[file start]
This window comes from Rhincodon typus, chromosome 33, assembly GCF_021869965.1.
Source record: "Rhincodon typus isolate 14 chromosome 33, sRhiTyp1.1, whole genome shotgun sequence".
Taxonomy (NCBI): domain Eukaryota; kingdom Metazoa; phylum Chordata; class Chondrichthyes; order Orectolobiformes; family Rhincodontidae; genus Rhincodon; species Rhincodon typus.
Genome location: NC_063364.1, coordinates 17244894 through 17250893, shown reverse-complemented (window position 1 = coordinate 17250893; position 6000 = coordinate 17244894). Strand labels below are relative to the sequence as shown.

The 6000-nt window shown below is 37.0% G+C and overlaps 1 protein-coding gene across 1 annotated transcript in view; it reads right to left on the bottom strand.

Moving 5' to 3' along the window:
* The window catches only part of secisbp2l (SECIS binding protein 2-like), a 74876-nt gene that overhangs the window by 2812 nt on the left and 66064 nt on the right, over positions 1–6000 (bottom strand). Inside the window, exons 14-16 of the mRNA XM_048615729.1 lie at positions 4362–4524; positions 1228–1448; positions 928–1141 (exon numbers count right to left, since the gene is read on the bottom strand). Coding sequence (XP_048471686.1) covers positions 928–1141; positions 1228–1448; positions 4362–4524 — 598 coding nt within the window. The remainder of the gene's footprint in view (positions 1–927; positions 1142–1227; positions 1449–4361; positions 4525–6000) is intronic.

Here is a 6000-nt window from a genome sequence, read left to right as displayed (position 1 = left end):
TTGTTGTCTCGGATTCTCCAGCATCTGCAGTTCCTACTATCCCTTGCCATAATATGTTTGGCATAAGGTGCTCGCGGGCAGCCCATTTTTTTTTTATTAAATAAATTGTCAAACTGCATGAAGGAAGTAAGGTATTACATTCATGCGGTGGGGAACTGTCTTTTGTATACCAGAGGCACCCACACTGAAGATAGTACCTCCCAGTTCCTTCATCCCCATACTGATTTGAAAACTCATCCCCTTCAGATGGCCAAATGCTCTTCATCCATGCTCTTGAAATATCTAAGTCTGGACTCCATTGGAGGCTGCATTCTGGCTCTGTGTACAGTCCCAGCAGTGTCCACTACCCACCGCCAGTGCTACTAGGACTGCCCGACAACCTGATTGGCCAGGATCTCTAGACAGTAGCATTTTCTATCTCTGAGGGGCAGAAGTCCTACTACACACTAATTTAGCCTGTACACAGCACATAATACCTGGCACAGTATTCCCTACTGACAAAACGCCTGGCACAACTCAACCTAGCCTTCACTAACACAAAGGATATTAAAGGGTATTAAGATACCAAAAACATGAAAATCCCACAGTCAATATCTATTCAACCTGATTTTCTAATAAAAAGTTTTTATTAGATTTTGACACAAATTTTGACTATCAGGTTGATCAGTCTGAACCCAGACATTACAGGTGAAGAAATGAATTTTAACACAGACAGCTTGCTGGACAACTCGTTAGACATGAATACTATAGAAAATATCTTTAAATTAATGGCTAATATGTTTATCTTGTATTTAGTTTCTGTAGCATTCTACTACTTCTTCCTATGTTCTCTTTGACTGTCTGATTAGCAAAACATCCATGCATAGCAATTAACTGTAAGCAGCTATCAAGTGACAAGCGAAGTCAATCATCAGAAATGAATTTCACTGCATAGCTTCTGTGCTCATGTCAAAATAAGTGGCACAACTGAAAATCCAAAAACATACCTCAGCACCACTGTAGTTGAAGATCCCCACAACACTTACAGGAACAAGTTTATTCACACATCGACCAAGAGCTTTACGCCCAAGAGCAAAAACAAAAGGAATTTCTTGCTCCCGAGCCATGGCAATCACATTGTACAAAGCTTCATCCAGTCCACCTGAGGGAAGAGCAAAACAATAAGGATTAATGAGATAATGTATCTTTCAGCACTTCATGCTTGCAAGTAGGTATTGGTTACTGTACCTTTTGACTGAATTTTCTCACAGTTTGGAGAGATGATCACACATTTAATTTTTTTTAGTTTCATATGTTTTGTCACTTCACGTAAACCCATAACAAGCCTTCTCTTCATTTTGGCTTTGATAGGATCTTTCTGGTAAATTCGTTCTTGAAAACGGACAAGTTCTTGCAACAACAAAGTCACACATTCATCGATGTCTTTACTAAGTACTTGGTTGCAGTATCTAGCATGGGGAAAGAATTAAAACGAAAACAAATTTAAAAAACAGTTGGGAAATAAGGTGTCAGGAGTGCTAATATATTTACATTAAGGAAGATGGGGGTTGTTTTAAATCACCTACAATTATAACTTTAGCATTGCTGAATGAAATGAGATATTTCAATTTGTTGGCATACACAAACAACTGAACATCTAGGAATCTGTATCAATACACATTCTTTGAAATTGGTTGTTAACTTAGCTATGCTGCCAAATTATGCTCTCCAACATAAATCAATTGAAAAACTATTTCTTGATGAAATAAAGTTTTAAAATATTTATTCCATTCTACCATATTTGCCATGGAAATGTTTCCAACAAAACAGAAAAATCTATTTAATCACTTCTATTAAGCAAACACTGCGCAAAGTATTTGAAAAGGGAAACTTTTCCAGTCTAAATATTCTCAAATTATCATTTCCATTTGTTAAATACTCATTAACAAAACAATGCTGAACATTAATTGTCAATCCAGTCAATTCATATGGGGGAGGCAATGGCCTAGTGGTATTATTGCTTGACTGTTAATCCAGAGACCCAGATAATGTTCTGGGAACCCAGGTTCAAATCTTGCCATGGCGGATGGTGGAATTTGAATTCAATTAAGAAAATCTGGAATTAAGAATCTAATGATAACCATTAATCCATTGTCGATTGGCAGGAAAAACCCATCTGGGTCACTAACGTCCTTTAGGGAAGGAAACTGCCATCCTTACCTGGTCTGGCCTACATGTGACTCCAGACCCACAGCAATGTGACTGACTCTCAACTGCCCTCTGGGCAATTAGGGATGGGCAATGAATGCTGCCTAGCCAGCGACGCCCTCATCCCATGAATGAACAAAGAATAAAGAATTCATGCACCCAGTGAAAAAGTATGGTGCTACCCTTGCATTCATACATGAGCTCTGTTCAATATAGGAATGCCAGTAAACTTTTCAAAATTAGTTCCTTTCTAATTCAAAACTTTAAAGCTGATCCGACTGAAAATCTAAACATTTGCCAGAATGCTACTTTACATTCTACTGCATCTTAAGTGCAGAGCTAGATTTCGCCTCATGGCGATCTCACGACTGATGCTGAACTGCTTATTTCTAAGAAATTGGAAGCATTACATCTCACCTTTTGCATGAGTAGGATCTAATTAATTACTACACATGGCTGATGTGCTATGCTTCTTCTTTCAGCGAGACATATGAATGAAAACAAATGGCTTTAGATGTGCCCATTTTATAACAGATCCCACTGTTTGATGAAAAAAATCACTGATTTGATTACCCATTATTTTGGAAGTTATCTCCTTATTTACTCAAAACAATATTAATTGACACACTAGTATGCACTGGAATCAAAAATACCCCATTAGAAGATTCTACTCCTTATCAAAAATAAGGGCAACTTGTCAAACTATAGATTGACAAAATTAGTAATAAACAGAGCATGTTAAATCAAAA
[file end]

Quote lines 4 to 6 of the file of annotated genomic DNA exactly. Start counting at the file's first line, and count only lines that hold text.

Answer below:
Genome location: NC_063364.1, coordinates 17244894 through 17250893, shown reverse-complemented (window position 1 = coordinate 17250893; position 6000 = coordinate 17244894). Strand labels below are relative to the sequence as shown.

The 6000-nt window shown below is 37.0% G+C and overlaps 1 protein-coding gene across 1 annotated transcript in view; it reads right to left on the bottom strand.

Moving 5' to 3' along the window: